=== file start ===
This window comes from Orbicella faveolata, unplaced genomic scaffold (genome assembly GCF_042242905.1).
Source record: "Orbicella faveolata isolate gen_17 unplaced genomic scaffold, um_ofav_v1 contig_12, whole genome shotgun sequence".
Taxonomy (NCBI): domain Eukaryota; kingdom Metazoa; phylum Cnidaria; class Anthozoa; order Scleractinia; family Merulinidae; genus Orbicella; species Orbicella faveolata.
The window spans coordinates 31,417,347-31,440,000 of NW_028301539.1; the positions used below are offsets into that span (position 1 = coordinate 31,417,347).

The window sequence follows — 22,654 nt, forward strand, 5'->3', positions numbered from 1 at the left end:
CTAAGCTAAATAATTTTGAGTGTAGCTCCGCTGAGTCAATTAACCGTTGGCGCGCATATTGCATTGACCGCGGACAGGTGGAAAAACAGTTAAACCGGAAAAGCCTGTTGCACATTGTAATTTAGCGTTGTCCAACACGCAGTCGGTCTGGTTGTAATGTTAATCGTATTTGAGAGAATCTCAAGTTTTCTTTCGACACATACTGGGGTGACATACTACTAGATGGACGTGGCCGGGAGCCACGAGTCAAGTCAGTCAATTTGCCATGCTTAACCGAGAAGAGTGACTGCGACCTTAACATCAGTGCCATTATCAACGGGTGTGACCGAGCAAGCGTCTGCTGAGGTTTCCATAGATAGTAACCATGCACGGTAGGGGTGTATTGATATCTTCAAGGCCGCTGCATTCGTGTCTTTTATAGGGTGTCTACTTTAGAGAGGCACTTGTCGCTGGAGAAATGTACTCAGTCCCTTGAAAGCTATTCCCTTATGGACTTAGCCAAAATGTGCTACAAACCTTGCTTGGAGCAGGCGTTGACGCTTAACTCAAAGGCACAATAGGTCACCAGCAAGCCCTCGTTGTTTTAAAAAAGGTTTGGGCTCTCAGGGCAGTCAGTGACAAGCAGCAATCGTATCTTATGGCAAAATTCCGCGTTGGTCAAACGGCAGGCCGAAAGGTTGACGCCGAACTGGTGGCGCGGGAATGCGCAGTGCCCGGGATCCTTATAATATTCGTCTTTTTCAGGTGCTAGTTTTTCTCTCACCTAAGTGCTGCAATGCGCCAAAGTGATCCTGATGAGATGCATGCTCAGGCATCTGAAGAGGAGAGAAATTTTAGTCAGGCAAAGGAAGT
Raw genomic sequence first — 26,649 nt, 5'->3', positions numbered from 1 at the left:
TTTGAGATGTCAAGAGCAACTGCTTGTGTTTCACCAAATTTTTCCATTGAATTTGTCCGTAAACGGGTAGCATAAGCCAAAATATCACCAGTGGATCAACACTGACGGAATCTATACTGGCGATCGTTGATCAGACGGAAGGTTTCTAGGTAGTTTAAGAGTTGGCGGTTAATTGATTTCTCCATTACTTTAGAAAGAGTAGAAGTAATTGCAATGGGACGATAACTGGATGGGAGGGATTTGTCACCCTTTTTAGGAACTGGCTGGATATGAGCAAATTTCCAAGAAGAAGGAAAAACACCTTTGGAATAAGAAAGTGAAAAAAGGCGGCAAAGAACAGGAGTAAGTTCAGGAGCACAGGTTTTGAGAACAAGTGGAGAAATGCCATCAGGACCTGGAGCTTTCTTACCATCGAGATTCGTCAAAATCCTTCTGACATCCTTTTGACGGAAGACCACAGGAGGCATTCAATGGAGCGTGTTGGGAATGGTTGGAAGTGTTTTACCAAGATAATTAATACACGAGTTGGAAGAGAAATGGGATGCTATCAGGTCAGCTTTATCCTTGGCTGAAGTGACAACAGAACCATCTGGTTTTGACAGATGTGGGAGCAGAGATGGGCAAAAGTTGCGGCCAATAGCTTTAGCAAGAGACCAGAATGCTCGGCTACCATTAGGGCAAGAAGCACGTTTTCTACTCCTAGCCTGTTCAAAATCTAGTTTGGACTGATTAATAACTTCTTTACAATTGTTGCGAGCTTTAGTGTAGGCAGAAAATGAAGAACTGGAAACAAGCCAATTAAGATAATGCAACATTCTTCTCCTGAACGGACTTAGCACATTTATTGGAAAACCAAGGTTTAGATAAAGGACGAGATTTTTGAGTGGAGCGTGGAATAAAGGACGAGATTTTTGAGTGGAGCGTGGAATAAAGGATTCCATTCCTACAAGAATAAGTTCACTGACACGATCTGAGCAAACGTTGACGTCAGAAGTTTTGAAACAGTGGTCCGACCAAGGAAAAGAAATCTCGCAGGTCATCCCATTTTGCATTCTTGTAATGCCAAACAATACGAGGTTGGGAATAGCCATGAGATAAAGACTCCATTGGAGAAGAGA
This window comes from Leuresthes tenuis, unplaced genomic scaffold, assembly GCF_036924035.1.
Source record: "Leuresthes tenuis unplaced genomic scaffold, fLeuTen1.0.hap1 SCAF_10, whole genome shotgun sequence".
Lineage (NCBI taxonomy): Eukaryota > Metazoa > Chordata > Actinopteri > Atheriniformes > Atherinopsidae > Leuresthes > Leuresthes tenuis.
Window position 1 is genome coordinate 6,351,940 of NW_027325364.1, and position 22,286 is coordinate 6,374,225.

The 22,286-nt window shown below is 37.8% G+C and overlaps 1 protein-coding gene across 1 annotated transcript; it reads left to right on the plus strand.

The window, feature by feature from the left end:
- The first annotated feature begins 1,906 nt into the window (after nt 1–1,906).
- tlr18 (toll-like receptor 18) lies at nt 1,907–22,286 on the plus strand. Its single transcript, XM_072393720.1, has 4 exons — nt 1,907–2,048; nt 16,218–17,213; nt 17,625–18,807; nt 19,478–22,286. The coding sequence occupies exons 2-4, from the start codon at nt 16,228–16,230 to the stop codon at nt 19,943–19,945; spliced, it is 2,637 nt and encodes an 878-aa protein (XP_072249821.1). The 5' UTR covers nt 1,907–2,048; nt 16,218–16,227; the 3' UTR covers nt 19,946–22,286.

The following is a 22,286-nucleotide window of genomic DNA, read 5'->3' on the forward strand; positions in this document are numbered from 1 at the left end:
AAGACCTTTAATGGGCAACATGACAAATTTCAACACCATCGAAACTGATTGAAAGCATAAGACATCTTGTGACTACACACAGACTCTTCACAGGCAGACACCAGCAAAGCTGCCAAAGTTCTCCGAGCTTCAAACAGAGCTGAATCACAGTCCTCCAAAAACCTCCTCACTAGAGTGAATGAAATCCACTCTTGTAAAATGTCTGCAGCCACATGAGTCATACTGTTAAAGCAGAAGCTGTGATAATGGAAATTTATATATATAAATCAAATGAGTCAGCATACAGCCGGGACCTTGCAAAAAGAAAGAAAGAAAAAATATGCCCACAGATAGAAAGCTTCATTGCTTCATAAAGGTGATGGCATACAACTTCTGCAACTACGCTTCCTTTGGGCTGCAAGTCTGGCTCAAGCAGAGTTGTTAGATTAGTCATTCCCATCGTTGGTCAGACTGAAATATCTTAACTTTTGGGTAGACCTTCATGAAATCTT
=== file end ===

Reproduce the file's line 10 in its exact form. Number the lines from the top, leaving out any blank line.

Source record: "Leuresthes tenuis unplaced genomic scaffold, fLeuTen1.0.hap1 SCAF_10, whole genome shotgun sequence".